Time passed quickly when one was a kid. Of course, that much was probably a given, but it felt like mere days had passed between the time I’d first met Light, his sister Sayu was born, and our kindergarten days till the beginning of primary school. We’d just finished our first year, and had been heading home.
“I can’t believe we already have our first summer holiday,” Light said, fidgeting awkwardly with the straps of his backpack as we got in the train.
I nodded. “Mhmm. I wonder if we’ll go on vacation somewhere now, since Mum said that she thought it would be a good idea to go somewhere out of Japan, now that school’s over.”
“We can’t go anywhere, though, since Sayu’s too little.” Light countered a little too suddenly. While his words were reasonable, his tone had been unnecessarily sharp.
My stomach dropped. “Well, no one said you guys were going.”
Light flinched. “I didn’t mean that—”
“Yeah, I know. I didn’t either.”
We both stayed silent the rest of the way home, awkwardly parting ways after. I didn’t even turn to glance at his house next door when I opened the door to my own, storming through the house.
“Micchan, did something happen?” Mum asked, glancing over from the kitchen, obviously having noticed something off about me.
“Just Light thinking he can make my decisions for me and pissing me off.”
“Kimiko, that kind of language is unacceptable, no matter how angry you are. Come on, talk to me about this. And please, calmly,” Mum coaxed, carrying me up to her room. I didn’t resist it, instead choosing to just sulk in her arms.
“Light said we can’t go on holiday because Sayu’s too little,” I muttered. “It’s like he’s trying to control what I do because he can’t come. Like he thinks the whole world centres around himself, like he’s some sort of god !”
“Kimiko,” Mum said, voice gently, “maybe he just wants to spend the holidays with you and got upset that we’re going. The two of you are best friends, right? So, wouldn’t he be a little sad that both of you can’t spend time together?”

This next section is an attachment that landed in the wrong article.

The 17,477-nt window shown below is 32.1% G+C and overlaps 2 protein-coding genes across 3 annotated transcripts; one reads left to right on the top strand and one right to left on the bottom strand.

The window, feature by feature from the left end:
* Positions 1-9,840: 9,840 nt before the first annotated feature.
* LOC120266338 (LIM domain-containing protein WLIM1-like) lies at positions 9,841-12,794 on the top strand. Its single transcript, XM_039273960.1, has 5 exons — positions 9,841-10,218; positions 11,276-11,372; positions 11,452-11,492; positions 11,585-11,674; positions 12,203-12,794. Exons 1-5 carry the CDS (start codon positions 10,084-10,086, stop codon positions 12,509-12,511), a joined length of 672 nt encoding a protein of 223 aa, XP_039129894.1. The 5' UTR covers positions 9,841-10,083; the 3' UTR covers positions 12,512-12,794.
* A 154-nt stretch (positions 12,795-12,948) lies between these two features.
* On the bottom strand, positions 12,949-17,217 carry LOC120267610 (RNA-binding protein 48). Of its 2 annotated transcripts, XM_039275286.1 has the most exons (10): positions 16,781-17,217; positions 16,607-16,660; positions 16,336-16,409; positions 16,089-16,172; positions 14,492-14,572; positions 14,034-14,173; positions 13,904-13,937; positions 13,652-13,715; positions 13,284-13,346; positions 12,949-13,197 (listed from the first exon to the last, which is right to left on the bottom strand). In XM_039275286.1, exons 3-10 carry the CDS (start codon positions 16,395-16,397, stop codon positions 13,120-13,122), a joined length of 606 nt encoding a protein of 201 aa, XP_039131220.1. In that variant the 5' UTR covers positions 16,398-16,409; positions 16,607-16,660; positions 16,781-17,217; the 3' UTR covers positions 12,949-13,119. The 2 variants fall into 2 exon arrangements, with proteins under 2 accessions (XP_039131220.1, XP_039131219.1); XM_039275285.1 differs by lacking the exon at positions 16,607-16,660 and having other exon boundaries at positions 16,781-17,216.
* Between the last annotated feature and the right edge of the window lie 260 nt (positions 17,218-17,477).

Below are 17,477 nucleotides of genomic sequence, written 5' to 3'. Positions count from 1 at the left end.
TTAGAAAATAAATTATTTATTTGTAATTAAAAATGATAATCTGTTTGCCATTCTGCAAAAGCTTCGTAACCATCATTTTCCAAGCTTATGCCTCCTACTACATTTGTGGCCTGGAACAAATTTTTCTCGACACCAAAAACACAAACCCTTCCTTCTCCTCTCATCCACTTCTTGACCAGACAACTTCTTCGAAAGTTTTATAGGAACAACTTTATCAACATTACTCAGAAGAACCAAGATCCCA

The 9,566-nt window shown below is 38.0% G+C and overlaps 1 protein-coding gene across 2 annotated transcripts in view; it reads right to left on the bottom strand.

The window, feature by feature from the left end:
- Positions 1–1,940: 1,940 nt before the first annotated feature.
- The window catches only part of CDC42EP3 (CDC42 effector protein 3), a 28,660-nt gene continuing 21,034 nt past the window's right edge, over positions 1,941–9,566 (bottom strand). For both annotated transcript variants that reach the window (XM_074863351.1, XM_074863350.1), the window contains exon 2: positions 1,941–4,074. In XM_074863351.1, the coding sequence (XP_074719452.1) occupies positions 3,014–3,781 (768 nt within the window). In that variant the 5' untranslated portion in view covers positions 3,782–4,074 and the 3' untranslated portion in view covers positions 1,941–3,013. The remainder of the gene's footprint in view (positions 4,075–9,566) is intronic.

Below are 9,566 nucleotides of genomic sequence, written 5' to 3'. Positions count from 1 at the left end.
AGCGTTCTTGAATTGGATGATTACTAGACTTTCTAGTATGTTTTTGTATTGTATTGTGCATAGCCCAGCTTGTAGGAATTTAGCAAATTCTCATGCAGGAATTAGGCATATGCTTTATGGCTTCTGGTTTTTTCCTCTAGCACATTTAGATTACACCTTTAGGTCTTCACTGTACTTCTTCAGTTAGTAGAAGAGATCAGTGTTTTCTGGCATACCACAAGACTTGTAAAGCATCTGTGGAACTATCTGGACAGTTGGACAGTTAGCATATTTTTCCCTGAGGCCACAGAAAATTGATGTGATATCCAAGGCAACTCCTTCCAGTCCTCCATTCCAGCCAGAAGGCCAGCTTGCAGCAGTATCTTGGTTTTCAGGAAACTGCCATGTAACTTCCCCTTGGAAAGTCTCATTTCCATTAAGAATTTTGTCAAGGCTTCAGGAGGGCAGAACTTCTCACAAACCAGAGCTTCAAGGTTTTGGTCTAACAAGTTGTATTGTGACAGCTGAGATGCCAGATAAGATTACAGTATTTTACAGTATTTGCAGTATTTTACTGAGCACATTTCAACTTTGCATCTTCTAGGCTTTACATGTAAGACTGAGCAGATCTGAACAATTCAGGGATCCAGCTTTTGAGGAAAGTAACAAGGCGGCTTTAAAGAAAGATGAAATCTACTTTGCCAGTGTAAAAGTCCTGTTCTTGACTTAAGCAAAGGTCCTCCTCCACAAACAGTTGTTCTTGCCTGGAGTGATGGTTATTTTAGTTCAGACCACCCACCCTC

“Yeah, but still , he can’t just be mean about it!” I insisted. Even if he’d wanted to spend time together, he couldn’t decide that I couldn’t do something if it meant he couldn’t, and I told Mum as much.
“You’re right about that, Micchan. He shouldn’t have used that tone with you, and you shouldn’t let him. But even so, you need to make sure you don’t respond the same way. It’s important to be the bigger person, and try and resolve the situation instead of making it worse.”
Logically, I knew Mum was right, but that didn’t make me want to see Light at the moment. “I still don’t . . . want to talk to him yet.”
Mum bit her lip, worrying at the skin. “Light and his family are already supposed to be coming over for dinner, but if you’re sure you don’t want to talk to him—”
“—then you don’t have to, okay?”
I nodded. And I ended up keeping to it. The whole evening, other than periodic shared glances at each other, there wasn’t a single interaction between Light and myself.